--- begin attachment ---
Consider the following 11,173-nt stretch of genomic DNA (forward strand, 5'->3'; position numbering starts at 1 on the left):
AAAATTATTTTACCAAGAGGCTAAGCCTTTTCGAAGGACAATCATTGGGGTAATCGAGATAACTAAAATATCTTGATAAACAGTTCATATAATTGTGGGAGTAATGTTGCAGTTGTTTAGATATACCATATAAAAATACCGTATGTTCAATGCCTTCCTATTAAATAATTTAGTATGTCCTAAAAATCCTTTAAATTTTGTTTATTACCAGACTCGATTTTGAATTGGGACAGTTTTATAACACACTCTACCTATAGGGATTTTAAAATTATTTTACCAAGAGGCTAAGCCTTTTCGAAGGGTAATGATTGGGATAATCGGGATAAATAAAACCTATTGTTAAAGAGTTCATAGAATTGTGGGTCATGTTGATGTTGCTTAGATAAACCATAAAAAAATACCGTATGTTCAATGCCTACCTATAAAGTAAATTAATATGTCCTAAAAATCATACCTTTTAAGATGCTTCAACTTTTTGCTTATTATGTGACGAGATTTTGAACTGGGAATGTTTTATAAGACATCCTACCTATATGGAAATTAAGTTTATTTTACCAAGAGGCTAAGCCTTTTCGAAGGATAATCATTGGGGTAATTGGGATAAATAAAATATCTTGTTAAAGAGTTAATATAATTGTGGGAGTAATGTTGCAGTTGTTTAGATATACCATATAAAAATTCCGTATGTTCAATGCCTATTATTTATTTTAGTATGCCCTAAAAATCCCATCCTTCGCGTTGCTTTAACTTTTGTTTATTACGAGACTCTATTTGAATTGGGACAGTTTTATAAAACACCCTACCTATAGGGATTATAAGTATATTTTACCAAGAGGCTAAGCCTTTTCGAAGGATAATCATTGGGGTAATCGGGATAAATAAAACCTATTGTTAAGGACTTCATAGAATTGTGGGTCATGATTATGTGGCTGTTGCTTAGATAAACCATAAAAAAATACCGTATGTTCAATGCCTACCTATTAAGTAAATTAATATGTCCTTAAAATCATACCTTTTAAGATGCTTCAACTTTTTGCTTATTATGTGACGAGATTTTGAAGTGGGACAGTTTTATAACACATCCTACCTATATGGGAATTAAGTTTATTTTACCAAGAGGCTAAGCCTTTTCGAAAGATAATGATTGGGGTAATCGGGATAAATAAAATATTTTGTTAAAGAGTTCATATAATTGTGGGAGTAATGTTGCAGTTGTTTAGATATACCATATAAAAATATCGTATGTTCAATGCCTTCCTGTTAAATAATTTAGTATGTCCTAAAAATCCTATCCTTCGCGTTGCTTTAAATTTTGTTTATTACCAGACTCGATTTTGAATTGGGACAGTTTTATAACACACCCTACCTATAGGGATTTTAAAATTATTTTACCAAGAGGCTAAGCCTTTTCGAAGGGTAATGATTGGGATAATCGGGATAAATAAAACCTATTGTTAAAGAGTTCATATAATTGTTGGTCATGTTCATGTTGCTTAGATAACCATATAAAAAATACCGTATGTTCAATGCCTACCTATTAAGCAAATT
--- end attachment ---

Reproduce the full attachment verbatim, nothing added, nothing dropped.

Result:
Consider the following 11,173-nt stretch of genomic DNA (forward strand, 5'->3'; position numbering starts at 1 on the left):
AAAATTATTTTACCAAGAGGCTAAGCCTTTTCGAAGGACAATCATTGGGGTAATCGAGATAACTAAAATATCTTGATAAACAGTTCATATAATTGTGGGAGTAATGTTGCAGTTGTTTAGATATACCATATAAAAATACCGTATGTTCAATGCCTTCCTATTAAATAATTTAGTATGTCCTAAAAATCCTTTAAATTTTGTTTATTACCAGACTCGATTTTGAATTGGGACAGTTTTATAACACACTCTACCTATAGGGATTTTAAAATTATTTTACCAAGAGGCTAAGCCTTTTCGAAGGGTAATGATTGGGATAATCGGGATAAATAAAACCTATTGTTAAAGAGTTCATAGAATTGTGGGTCATGTTGATGTTGCTTAGATAAACCATAAAAAAATACCGTATGTTCAATGCCTACCTATAAAGTAAATTAATATGTCCTAAAAATCATACCTTTTAAGATGCTTCAACTTTTTGCTTATTATGTGACGAGATTTTGAACTGGGAATGTTTTATAAGACATCCTACCTATATGGAAATTAAGTTTATTTTACCAAGAGGCTAAGCCTTTTCGAAGGATAATCATTGGGGTAATTGGGATAAATAAAATATCTTGTTAAAGAGTTAATATAATTGTGGGAGTAATGTTGCAGTTGTTTAGATATACCATATAAAAATTCCGTATGTTCAATGCCTATTATTTATTTTAGTATGCCCTAAAAATCCCATCCTTCGCGTTGCTTTAACTTTTGTTTATTACGAGACTCTATTTGAATTGGGACAGTTTTATAAAACACCCTACCTATAGGGATTATAAGTATATTTTACCAAGAGGCTAAGCCTTTTCGAAGGATAATCATTGGGGTAATCGGGATAAATAAAACCTATTGTTAAGGACTTCATAGAATTGTGGGTCATGATTATGTGGCTGTTGCTTAGATAAACCATAAAAAAATACCGTATGTTCAATGCCTACCTATTAAGTAAATTAATATGTCCTTAAAATCATACCTTTTAAGATGCTTCAACTTTTTGCTTATTATGTGACGAGATTTTGAAGTGGGACAGTTTTATAACACATCCTACCTATATGGGAATTAAGTTTATTTTACCAAGAGGCTAAGCCTTTTCGAAAGATAATGATTGGGGTAATCGGGATAAATAAAATATTTTGTTAAAGAGTTCATATAATTGTGGGAGTAATGTTGCAGTTGTTTAGATATACCATATAAAAATATCGTATGTTCAATGCCTTCCTGTTAAATAATTTAGTATGTCCTAAAAATCCTATCCTTCGCGTTGCTTTAAATTTTGTTTATTACCAGACTCGATTTTGAATTGGGACAGTTTTATAACACACCCTACCTATAGGGATTTTAAAATTATTTTACCAAGAGGCTAAGCCTTTTCGAAGGGTAATGATTGGGATAATCGGGATAAATAAAACCTATTGTTAAAGAGTTCATATAATTGTTGGTCATGTTCATGTTGCTTAGATAACCATATAAAAAATACCGTATGTTCAATGCCTACCTATTAAGCAAATT